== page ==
Most of the cholesterol in your blood is made by your own body, primarily in the liver, from where it’s released into the bloodstream.
There are two main types of cholesterol:
According to the National Heart Foundation, 51 percent of Australian adults have blood cholesterol levels that are higher than recommended and are consequently at increased risk of coronary artery disease and related conditions such as heart attack and stroke.
Having high blood cholesterol levels is a form of a condition known as hyperlipidaemia.
The causes of high cholesterol are complex and depend on many factors.
These include genetics, your age, gender, eating habits, body weight and shape, level of physical activity and whether you have other health problems, such as diabetes.
Some foods contain high levels of cholesterol, including egg yolks, liver, butter and shellfish such as prawns. However, while the quantity of cholesterol you eat does have some effect on your overall blood cholesterol levels, it’s not the major determinant.
Generally speaking, the level of saturated fat you consume affects blood cholesterol levels more than how much cholesterol you eat. This is because the way saturated fats are processed by the liver causes it to increase cholesterol production – and in particular, production of LDL cholesterol.
Saturated fats come from animal products, notably the visible fat on meat, in offal such as liver, in processed meat products such as salami and in dairy products, especially butter and some cheeses.
Ordinarily, if you eat prawns or any other high cholesterol foods, your liver will compensate by making less cholesterol and your overall cholesterol levels will not be dramatically affected.
The exception is people who have a genetic condition known as familial hypercholesterolemia.
Having a problem with fat (or lipid) levels in the blood – either too much or too little – is known medically as ‘dyslipidaemia’. One form of dyslipidaemia is hyperlipidaemia, which is when you have too much of, or cannot properly process, fats and cholesterol in the blood.
Some forms of hyperlipidaemia are genetic – which means it can be passed down through families.
One such condition is familial hypercholesterolemia (FH), which causes very high LDL cholesterol levels due to an abnormality in the gene responsible for removing LDL cholesterol from the blood.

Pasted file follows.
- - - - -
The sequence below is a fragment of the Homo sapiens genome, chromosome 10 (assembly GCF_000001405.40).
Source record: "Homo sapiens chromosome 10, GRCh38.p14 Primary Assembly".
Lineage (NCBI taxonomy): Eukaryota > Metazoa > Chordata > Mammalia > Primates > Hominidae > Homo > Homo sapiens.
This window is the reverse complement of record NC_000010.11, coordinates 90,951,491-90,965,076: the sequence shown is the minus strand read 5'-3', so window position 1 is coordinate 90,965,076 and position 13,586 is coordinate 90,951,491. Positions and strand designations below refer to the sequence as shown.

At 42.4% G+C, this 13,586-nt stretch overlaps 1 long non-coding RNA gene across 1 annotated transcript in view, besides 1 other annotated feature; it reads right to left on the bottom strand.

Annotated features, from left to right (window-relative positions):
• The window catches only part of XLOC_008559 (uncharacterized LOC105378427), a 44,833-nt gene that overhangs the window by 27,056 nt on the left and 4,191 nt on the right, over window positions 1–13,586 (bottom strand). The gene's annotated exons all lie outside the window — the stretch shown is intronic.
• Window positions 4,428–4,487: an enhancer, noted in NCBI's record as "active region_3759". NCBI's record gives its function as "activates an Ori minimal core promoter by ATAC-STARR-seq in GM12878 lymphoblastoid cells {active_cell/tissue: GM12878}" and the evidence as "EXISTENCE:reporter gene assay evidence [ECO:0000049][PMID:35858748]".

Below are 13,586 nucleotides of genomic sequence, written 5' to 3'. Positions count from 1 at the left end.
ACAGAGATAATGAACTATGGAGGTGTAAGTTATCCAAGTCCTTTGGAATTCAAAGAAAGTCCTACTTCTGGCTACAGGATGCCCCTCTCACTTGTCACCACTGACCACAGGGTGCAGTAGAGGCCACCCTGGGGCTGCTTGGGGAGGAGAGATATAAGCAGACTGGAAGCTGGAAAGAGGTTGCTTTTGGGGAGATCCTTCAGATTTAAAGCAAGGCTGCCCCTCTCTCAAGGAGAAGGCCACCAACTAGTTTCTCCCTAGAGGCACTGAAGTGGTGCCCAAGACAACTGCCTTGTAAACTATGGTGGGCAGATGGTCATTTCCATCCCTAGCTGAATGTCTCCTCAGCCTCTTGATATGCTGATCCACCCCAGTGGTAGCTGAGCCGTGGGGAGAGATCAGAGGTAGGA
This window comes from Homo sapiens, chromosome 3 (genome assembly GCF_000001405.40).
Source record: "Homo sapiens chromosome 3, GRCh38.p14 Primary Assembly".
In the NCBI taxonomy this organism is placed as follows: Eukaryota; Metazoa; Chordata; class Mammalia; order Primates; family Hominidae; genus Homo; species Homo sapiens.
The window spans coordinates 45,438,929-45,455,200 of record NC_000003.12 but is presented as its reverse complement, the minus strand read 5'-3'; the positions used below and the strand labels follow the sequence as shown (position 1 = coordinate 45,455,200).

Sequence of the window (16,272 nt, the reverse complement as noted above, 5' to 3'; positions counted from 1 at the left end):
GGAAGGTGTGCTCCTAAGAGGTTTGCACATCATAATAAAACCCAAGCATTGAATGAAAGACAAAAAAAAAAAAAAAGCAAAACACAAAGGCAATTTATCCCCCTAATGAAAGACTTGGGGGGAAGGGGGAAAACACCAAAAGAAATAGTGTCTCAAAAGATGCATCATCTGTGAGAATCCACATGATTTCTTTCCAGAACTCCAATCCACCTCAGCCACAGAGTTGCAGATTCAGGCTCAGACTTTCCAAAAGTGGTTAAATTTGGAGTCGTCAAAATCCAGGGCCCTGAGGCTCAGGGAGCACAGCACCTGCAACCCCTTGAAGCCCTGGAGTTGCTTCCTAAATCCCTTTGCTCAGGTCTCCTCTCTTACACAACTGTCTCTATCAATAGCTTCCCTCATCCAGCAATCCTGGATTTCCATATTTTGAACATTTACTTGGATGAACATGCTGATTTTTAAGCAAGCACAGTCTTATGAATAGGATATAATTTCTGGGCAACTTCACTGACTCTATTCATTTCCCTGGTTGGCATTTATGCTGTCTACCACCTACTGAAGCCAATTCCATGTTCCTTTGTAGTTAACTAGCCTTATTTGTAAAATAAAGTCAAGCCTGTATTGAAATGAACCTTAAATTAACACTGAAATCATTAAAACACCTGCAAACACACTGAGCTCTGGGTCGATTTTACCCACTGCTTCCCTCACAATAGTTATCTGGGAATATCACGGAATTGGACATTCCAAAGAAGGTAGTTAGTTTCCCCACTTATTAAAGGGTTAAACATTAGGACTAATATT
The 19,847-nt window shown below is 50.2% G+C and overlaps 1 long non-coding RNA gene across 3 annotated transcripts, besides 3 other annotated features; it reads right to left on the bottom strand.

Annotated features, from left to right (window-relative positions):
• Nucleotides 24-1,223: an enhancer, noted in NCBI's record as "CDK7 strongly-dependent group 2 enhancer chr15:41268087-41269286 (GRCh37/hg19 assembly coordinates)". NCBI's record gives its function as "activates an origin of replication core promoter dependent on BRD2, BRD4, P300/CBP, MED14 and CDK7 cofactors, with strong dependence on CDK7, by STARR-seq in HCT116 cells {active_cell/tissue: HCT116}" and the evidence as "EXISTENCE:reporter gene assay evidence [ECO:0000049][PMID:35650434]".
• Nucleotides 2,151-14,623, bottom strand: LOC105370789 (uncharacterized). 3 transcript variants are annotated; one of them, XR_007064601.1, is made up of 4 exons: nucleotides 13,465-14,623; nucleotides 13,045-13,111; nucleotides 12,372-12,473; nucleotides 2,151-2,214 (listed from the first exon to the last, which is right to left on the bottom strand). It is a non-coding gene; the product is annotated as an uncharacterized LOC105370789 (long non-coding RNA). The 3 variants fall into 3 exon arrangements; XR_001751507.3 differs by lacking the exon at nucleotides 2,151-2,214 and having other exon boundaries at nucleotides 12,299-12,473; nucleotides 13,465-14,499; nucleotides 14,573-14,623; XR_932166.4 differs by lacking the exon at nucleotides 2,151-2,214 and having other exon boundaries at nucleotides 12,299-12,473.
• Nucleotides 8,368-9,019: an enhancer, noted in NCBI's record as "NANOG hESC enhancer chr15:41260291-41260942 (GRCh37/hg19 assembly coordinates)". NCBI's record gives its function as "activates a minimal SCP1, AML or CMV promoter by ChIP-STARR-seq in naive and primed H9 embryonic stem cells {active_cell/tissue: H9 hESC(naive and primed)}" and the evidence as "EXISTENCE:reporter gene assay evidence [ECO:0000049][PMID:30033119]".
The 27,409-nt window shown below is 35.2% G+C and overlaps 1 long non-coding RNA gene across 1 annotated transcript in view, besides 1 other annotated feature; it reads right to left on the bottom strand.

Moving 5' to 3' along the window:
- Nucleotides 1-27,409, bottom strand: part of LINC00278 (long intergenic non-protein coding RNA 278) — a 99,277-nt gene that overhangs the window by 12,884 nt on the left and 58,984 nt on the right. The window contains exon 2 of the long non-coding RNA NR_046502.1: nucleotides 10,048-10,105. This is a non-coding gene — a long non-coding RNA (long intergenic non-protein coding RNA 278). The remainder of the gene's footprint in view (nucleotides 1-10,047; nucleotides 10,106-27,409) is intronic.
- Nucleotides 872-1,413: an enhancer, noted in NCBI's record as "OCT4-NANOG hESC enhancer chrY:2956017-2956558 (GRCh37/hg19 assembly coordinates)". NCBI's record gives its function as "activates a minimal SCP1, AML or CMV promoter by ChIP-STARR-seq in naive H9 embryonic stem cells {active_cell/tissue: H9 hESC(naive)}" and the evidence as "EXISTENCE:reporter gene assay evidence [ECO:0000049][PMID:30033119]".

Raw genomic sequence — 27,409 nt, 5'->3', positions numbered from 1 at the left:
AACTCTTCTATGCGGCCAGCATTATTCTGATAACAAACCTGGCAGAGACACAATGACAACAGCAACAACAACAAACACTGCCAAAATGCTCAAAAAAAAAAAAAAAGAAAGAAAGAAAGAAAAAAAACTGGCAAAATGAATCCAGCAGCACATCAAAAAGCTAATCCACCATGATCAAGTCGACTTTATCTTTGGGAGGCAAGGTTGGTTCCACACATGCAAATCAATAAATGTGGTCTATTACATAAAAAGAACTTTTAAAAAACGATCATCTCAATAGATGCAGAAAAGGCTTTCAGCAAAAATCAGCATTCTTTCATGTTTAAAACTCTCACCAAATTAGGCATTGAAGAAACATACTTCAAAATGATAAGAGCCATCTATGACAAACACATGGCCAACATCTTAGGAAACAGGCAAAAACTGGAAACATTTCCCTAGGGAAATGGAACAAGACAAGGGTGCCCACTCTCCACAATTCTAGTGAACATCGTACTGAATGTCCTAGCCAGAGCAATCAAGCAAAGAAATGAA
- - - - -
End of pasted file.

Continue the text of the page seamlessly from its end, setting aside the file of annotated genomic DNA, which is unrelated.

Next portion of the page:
FH can lead to the onset of coronary artery disease at an early age – typically in the 30s or 40s. In rare cases, people who have two parents who carry the abnormal gene may have a more extreme form of FH and experience coronary artery disease in childhood or adolescence.
Treatment for FH is similar to treatment for other forms of high cholesterol, but is more likely to include the combination of several different medications and the need to take even greater care with limiting saturated fat and foods that contain high levels of cholesterol.
In its initial stages, high cholesterol generally has no symptoms. You can be feeling perfectly fine and still have elevated cholesterol levels. That’s why it’s so important to have your blood tested regularly.
However, if high cholesterol levels are unchecked they can lead to coronary artery disease and you may experience angina, or have a heart attack and stroke. You might think it odd that stroke is included in coronary artery disease but that’s because it’s caused by the same arterial problems and shares the same risk factors. People at risk of heart attacks are also at risk of stroke and vice versa.
Because they are so strongly interrelated, many factors that increase your risk of high cholesterol are the same as the general risks outlined for coronary artery disease.
These include having related medical conditions, various lifestyle factors, heredity and demographics.
Similarly, the symptoms, diagnosis and treatment options are also in line with those for coronary artery disease.
As with general coronary artery disease risk factors, many of the risks for high cholesterol are modifiable: that is, they’re in your control and you can make a difference to how they affect your life.
Next: DiabetesTop of page
This information has been developed and reviewed for Bupa by health professionals. To the best of their knowledge it is current and based on reputable sources of medical research. It should be used as a guide only and should not be relied upon as a substitute for professional medical or other health professional advice.
Bupa Australia Pty Ltd makes no warranties or representations regarding the completeness or accuracy of the information. Bupa Australia is not liable for any loss or damage you suffer arising out of the use of or reliance on the information. Except that which cannot be excluded by law. We recommend that you consult your doctor or other qualified health professional if you have questions or concerns about your health. For more details on how we produce our health content, visit the About our health information page.
Last published 31 October 2011